Ward, 44, became acting mayor of Hyattsville on Jan. 1, 2021, following the resignation of former Mayor Candace Hollingsworth. He was next in line to become mayor under the city’s political system in his then-position as president of the Hyattsville City Council.

He won election to complete the remainder of Hollingsworth’s term through 2023 in a May 11, 2021, special election, receiving 57.8 percent of the vote in a three candidate race, according to the Hyattsville election board. His closest opponent, Joseph Solomon, received 31.7 percent of the vote.

Nearby fellow gay mayors — Patrick Wojahn of College Park and Jeffrey Slavin of Somerset — said they got to know Ward through Maryland political circles and thought very highly of him.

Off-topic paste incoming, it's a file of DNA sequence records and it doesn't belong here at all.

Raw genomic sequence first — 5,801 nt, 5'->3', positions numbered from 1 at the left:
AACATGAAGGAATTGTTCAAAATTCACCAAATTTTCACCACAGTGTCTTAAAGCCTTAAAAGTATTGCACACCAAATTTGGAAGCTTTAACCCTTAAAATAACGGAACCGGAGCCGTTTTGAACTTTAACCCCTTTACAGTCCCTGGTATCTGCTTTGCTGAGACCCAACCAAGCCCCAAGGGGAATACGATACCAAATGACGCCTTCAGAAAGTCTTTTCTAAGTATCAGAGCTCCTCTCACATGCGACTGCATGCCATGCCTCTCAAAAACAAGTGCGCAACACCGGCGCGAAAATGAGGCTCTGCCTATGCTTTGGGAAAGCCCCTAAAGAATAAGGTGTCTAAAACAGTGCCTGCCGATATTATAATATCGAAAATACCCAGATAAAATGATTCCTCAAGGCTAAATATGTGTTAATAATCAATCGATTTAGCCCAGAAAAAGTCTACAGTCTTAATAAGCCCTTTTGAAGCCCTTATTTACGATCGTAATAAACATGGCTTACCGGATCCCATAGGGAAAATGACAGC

“He was insightful, smart and dedicated,” Wojahn said. “He always seemed very confident and together as a person. And he had a great sense of humor.”

Slavin said he shared that remembrance of Ward, adding that he found Ward to be a “very nice person” dedicated to the people he served both as mayor and during his two terms on the Hyattsville City Council.

“There was noting in his public life that would have predicted this,” said Slavin in referring to Ward’s sudden passing.

The Washington Blade first reported on Ward in 2012 in a feature story on Ward and his then-domestic partner Chad Copeland when the two attended a ceremony at the D.C. Superior Court to complete the process of adopting their then-5-year-old son Norman. Ward and Copeland were among several gay couples who had their adoption papers signed by a judge at the ceremony.

On the website for his mayoral election campaign last year Ward said he and his family made Hyattsville their home in 2014 after he and his husband adopted their two sons.